Mitogenomic phylogeny of the common long-tailed macaque (Macaca fascicularis fascicularis)

Liedigk, Rasmus, Kolleck, Jakob, Boker, Kai O, Meijaard, Erik, Md-Zain, Badrul Munir, Abdul-Latiff, Muhammad Abu Bakar, Ampeng, Ahmad, Lakim, Maklarin, Abdul-Patah, Pazil, Tosi, Anthony J, Brameier, Markus, Zinner, Dietmar and Roos, Christian (2015) Mitogenomic phylogeny of the common long-tailed macaque (Macaca fascicularis fascicularis). BMC Genomics, 16 222: . doi:10.1186/s12864-015-1437-0

Author Liedigk, Rasmus
Kolleck, Jakob
Boker, Kai O
Meijaard, Erik
Md-Zain, Badrul Munir
Abdul-Latiff, Muhammad Abu Bakar
Ampeng, Ahmad
Lakim, Maklarin
Abdul-Patah, Pazil
Tosi, Anthony J
Brameier, Markus
Zinner, Dietmar
Roos, Christian
Title Mitogenomic phylogeny of the common long-tailed macaque (Macaca fascicularis fascicularis)
Journal name BMC Genomics   Check publisher's open access policy
ISSN 1471-2164
Publication date 2015-03-21
Year available 2015
Sub-type Article (original research)
DOI 10.1186/s12864-015-1437-0
Open Access Status DOI
Volume 16
Issue 222
Total pages 11
Place of publication London, United Kingdom
Publisher BioMed Central Ltd
Collection year 2016
Language eng
Formatted abstract

Long-tailed macaques (Macaca fascicularis) are an important model species in biomedical research and reliable knowledge about their evolutionary history is essential for biomedical inferences. Ten subspecies have been recognized, of which most are restricted to small islands of Southeast Asia. In contrast, the common long-tailed macaque (M. f. fascicularis) is distributed over large parts of the Southeast Asian mainland and the Sundaland region. To shed more light on the phylogeny of M. f. fascicularis, we sequenced complete mitochondrial (mtDNA) genomes of 40 individuals from all over the taxon’s range, either by classical PCR-amplification and Sanger sequencing or by DNA-capture and high-throughput sequencing.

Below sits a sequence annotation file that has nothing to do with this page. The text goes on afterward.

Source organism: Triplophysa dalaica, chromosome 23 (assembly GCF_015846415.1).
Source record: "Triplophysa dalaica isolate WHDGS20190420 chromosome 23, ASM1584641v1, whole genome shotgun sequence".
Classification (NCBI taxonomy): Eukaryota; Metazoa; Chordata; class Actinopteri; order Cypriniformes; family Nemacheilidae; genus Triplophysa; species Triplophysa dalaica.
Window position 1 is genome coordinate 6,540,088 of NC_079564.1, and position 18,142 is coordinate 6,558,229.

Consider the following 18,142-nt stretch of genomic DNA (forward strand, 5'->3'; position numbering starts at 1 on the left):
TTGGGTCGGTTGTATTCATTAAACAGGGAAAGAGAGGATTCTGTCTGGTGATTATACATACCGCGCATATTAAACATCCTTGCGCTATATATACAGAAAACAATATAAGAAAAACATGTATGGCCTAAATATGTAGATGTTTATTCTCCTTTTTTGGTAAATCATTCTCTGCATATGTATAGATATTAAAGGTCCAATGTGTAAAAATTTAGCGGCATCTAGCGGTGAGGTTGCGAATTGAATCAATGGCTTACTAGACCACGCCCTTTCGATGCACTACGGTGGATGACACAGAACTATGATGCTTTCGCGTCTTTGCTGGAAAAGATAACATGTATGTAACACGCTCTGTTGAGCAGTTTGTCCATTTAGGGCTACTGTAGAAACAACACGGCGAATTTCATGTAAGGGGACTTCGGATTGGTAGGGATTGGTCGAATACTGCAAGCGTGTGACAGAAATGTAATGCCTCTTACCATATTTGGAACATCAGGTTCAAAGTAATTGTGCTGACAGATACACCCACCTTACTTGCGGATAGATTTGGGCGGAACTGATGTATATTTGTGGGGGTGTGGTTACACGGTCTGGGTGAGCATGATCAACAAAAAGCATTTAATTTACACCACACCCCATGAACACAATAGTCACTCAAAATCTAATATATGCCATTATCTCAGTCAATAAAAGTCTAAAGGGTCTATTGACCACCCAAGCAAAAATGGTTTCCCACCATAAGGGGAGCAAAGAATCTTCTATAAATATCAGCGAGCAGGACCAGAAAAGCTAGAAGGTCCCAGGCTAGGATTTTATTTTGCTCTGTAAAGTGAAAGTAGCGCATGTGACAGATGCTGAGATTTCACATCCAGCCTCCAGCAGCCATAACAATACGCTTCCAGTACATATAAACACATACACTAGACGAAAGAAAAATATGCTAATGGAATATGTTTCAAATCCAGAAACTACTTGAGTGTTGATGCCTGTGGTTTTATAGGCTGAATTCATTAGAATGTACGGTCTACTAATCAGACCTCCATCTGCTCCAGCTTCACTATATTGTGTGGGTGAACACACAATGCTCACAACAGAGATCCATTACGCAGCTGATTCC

Both laboratory approaches yielded complete mtDNA genomes from M. f. fascicularis with high accuracy and/or coverage. According to our phylogenetic reconstructions, M. f. fascicularis initially diverged into two clades 1.70 million years ago (Ma), with one including haplotypes from mainland Southeast Asia, the Malay Peninsula and North Sumatra (Clade A) and the other, haplotypes from the islands of Bangka, Java, Borneo, Timor, and the Philippines (Clade B). The three geographical populations of Clade A appear as paraphyletic groups, while local populations of Clade B form monophyletic clades with the exception of a Philippine individual which is nested within the Borneo clade. Further, in Clade B the branching pattern among main clades/lineages remains largely unresolved, most likely due to their relatively rapid diversification 0.93-0.84 Ma.


Both laboratory methods have proven to be powerful to generate complete mtDNA genome data with similarly high accuracy, with the DNA-capture and high-throughput sequencing approach as the most promising and only practical option to obtain such data from highly degraded DNA, in time and with relatively low costs. The application of complete mtDNA genomes yields new insights into the evolutionary history of M. f. fascicularis by providing a more robust phylogeny and more reliable divergence age estimations than earlier studies.
Keyword Southeast Asia
Sanger sequencing
High-throughput sequencing
Q-Index Code C1
Q-Index Status Confirmed Code
Institutional Status UQ

Document type: Journal Article
Sub-type: Article (original research)
Collections: Official 2016 Collection
School of Biological Sciences Publications
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